I remember the game with terrific fondness; it hit the bullseye on my interests.

Say, how'd he do those awesome line drawings, anyway?

[...] Nowadays we'd just scan something in, doctor it a bit, and voila!—there's our map! Unfortunately, we didn't have scanners back then, nor did we have photo manipulation programs. Besides, I needed more than just an image; I needed a digitized map with individually addressable countries. In other words, I needed a data structure for each country that defined its boundaries. I had to have graphics of each and every country in the game.

My solution was simple and straightforward. I placed a wall map of the world onto the floor and taped semi-transparent graph paper over it. I then traced the borders of the countries onto the graph paper, conforming my tracing lines to the gridwork of the graph paper. Then I pulled out my tape recorder and set to work. "Germany," I would announce. "Starting coordinates 189 X and 118 Y." Then I would launch into a long monologue tracing the border in directional steps: "One north, two west, one north, three west, two north, one west, four north..." and so on until my tracing of the border had completed the circuit of the country. Then I would move to the next country.

When I had finished all the countries, I sat down at the computer and entered the data as strings. I'd type in the name of the country and the coordinates of the point of origin. Then I'd listen to the tape recording, typing in the steps: N2WN3W2NW4N.... As you might imagine, it was a slow and tedious process. This became the source data for my country images. During program initialization, the code read in all that data and converted it into manipulatable graphics objects. All in all, it took me about a week to create the map this way.

Yikes.

And the state of the art?

[...] In 1984, when I was working on Balance of Power, the Macintosh had just been released and was equipped with 128KB of RAM. This was twice what most computers had in those days, but I couldn't seem to fit the game into the available space. The graphics weren't the primary factor: they cost only about 15K. Part of the problem lay in the number of countries and the vast amounts of information I maintained about each country: the text strings for the country name, capital, leader, insurgency, and so forth. The code itself was also sizable, and of course, some of the RAM was taken up by the operating system.
A friend of mine, Ole, who worked for Adobe, actually bought a brand-new 128k Mac when it first came out; I remember the awe among our crowd when the Fat Mac, with an incredible 512k of RAM came out (and my friend got one -- I spent a lot of all-night sessions at that basement apartment (of Jane Hawkins, for the record, in the house she co-owned with Vonda McIntyre; Ole and Jane were partners for some time) playing a submarine came that also used -- *gasp* -- line drawings).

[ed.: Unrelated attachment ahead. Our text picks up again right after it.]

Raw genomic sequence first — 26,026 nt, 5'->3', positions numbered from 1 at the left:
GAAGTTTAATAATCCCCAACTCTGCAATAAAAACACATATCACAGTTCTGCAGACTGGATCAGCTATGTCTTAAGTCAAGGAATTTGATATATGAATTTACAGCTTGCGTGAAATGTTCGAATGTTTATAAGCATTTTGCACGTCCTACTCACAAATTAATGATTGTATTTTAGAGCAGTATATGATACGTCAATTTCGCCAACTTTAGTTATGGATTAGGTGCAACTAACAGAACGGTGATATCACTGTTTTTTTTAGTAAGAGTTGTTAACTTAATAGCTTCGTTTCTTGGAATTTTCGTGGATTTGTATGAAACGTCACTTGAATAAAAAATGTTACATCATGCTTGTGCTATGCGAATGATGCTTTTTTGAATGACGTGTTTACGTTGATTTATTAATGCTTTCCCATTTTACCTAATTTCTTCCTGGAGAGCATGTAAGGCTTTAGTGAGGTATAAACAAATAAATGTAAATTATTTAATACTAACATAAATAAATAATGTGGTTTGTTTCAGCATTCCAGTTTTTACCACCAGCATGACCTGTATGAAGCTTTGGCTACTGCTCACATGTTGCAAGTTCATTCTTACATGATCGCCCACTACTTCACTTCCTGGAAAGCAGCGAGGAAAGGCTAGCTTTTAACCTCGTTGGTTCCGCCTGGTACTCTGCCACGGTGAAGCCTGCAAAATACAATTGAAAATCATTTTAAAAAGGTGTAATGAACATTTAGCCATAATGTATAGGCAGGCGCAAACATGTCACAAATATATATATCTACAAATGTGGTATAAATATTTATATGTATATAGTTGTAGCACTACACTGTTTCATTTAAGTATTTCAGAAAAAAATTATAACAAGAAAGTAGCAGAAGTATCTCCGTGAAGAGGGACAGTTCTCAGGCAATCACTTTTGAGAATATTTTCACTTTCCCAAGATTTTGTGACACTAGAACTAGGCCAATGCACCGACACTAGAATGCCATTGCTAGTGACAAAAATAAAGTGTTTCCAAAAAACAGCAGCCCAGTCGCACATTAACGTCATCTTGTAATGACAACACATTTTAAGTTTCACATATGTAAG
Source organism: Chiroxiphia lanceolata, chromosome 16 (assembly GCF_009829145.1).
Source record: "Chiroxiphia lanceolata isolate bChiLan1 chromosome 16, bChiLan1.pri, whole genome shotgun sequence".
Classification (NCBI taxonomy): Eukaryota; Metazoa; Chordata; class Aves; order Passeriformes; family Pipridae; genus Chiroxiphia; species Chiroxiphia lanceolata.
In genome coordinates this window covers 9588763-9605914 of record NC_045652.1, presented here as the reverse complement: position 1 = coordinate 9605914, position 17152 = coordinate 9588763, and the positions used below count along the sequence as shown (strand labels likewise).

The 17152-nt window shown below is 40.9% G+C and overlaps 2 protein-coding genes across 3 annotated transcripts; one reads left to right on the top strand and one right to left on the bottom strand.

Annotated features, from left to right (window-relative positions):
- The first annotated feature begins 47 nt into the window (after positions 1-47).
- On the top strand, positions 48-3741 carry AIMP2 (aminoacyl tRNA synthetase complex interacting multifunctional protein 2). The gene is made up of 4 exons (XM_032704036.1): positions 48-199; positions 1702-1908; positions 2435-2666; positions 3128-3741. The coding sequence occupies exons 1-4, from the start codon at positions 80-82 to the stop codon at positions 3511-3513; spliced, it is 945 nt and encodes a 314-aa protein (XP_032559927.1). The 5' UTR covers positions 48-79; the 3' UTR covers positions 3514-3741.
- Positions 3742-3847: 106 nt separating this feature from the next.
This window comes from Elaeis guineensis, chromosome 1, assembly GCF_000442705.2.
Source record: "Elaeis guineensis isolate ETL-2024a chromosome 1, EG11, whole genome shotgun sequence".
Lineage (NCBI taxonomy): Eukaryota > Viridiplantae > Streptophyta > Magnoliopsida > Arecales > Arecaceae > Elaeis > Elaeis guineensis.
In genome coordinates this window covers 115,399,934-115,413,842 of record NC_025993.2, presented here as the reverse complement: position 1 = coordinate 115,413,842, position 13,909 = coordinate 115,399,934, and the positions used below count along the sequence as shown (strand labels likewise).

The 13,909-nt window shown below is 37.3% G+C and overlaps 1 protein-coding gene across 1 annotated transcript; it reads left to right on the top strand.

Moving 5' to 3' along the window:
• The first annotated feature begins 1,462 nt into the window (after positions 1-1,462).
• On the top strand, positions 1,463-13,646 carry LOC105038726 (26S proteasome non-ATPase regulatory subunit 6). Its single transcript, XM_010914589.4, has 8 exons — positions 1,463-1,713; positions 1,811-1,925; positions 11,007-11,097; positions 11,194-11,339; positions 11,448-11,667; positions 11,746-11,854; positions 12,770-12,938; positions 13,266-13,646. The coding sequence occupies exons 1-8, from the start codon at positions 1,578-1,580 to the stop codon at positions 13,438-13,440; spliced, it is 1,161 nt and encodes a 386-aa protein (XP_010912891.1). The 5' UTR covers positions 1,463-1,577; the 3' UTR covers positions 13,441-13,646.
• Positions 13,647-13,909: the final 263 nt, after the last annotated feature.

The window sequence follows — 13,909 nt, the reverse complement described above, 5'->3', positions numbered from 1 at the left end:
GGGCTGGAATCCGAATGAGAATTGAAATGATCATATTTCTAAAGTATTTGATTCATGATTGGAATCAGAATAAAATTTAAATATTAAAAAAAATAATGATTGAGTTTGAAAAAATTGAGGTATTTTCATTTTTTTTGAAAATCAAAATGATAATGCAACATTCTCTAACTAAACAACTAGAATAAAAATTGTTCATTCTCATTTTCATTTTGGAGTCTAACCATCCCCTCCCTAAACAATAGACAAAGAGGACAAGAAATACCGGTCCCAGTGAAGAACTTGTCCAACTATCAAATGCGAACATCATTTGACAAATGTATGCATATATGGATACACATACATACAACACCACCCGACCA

Oh and I eventually got and played Balance of the Planet, too, but never was able to get that wrapped up in it.

Hey, I didn't know about this or this! Kewl!

Well, there goes the idea I had about State working with Iran on a filmmaker exchange to foster better cultural understanding and interaction... though I guess the young protesters who might be the types you'd want to involve in artistic diplomacy aren't the sort who'd cut the video above.

On the question of general animation, any consensus on what engine was used yet? Maybe Blender or Maya?

Anyone else wondering about the accuracy of the MEMRI translators?

"Anyone else wondering about the accuracy of the MEMRI translators?"

I had the same question.

My Farsi is really, really limited, but I thought McCain, Soros, Sharp, and Smith were arguing about their lunch tab.

Noone could remember ordering a turkey club, McCain always orders off the menu which always screws things up, and Sharp is a cheap SOB who never wants to leave more than 10%, no matter how good the service is.

The other stuff sounded to me like a cheap Iranian remake of "Johnny Dangerously".

That guy who gives the other guys the bags with the money and guns looks a hell of a lot like Roman Moronie.

That guy who gives the other guys the bags with the money and guns looks a hell of a lot like Roman Moronie.

Who was still murdering the Persian language, and anyone who got in his way.

Watching the video again, I have to thank the "guardians of information" who are clearly the good guys.

And on the Chris Crowford scenarios, having played them more than i'd i'm inclined to admit, the key seems to be keeping your balance between accomplishing things via "clout" and "lprestige" aka "respect" and asking for help. I acutually won all I wanted via clout, if I didn't care about prestige. Timing is all, in either case. Also try to avoid much UN cenusre.

The comments to this entry are closed.

Whatnot


  • visitors since 3/2/2004

September 2014

Sun Mon Tue Wed Thu Fri Sat
  1 2 3 4 5 6
7 8 9 10 11 12 13
14 15 16 17 18 19 20
21 22 23 24 25 26 27
28 29 30        
Blog powered by Typepad

QuantCast